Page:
Youth Programming


We need to better support our young people if we want to see a decrease in crime in Baltimore. Because our state government controls and appropriates education funding and an independent school board runs and manages the school system, the City Council’s control over public education is limited to an advocacy role. Paris will continue to be a local partner to Baltimore’s District 46 state legislators, supporting their efforts to bring school construction dollars to Baltimore City. On the Council, Paris will seek to make a substantive difference in youth support by calling for increased funding for recreation centers and PAL centers, departments like Recreation and Parks, and programs like Youth Works that put our youth on the path to economic stability. As Councilwoman, Paris will:

  • Transform our recreation centers into hubs for community and youth support. Baltimore City’s Department of Recreation and Parks has 44 recreational centers, and only 3 of them are in the First District. Having been born and raised in Baltimore, Paris knows firsthand that these rec centers are not able to service all the families who need them. The recent extending of rec center hours (FN30) is a step in the right direction and we should build on this momentum. Our rec center facilities can be transformed to have a much greater impact on our communities by offering resources like case management, mental health services, and job training skills. Paris will:
    • Create a partnership to deliver case management services in rec centers. In recent years, the Enoch Pratt Free Library has partnered with the University of Maryland School of Social Work to bring trained graduate students into libraries and the results have been tremendous. (FN31) Paris will partner with the Department of Recreation and Parks to apply this model to rec centers to provide community members with needed resources.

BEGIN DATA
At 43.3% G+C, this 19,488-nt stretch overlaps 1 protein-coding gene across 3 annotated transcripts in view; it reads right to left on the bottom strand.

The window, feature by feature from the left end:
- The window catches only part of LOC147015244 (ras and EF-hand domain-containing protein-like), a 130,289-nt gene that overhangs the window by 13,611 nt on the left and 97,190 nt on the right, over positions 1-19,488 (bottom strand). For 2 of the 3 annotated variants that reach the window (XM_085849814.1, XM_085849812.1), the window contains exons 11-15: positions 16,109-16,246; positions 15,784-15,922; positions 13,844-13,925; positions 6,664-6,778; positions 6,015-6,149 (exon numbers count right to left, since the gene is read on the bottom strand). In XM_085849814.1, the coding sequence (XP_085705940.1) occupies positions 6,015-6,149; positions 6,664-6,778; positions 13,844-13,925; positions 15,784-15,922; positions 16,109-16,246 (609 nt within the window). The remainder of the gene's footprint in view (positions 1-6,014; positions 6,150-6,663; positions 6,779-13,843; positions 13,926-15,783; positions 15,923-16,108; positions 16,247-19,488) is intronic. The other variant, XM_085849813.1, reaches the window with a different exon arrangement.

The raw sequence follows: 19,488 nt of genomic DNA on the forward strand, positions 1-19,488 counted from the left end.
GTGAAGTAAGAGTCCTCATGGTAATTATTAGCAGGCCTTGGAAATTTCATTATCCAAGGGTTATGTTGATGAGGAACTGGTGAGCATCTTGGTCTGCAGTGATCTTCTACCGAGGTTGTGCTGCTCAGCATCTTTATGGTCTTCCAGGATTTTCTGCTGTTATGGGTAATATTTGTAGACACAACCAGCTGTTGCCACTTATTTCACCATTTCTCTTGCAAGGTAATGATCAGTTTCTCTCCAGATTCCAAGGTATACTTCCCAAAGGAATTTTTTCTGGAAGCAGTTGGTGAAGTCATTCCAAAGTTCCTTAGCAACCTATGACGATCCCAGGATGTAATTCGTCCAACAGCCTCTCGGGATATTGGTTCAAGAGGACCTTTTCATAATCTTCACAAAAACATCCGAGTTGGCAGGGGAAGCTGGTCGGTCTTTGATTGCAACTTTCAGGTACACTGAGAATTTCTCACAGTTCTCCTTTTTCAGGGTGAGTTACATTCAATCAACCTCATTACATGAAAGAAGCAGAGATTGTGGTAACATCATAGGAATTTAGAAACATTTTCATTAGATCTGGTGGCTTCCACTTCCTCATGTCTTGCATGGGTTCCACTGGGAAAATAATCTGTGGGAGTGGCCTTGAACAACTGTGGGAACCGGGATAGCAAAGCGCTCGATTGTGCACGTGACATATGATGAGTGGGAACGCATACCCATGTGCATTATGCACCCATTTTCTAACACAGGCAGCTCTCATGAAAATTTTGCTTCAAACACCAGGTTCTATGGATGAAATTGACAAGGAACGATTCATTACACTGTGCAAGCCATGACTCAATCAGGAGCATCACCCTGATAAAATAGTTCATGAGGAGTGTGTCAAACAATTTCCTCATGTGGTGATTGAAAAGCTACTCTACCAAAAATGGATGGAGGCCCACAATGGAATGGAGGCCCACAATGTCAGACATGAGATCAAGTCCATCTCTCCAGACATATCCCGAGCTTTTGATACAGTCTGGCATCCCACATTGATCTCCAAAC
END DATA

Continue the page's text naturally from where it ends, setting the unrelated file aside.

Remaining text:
• Advocate that a licensed mental health provider be hired for every rec center. A key part of enhancing the services provided at rec centers should be providing mental health resources to communities. An effective way to achieve this would be to ensure every rec center is staffed by a licensed clinical social worker or professional counselor.

By making rec centers and schools more like community hubs where resources and services are provided, the costs of operating rec centers could potentially be defrayed by contributions from agencies, nonprofits, foundations, and the private sector.

  • Re-institute Police Athletic League (PAL) Centers. The Police Athletic League program which operated from 1995 to 2009 never had a reliable funding source allocated to it and was ultimately shut down during the last economic recession. PAL is a proven strategy to improve police-community relations and offer support services to youth, (FN32) and many First District residents have specifically cited PAL as a successful program. Recently, a $28,000 grant was enough to open a PAL facility at the UMB Community Engagement Center in West Baltimore. (FN33) When elected, Paris will:
    • Create a funding task force to identify grants, philanthropic funds, and other funding sources to re-open Police Athletic Leagues in Baltimore City.
  • Ensure the safety and success of students at Patterson High. The First District is fortunate to have two of the highest performing elementary schools in the city, but our single high school – Patterson High – is failing our kids. In this school that is majority African American and Hispanic/Latinx, only 53% of students report feeling safe at school and less than 60% of students graduate in four years. As Councilwoman, Paris will:
    • Bring together school leadership, community leaders, parents, and students to evaluate the safety of students at Patterson High and propose solutions that will keep students safe.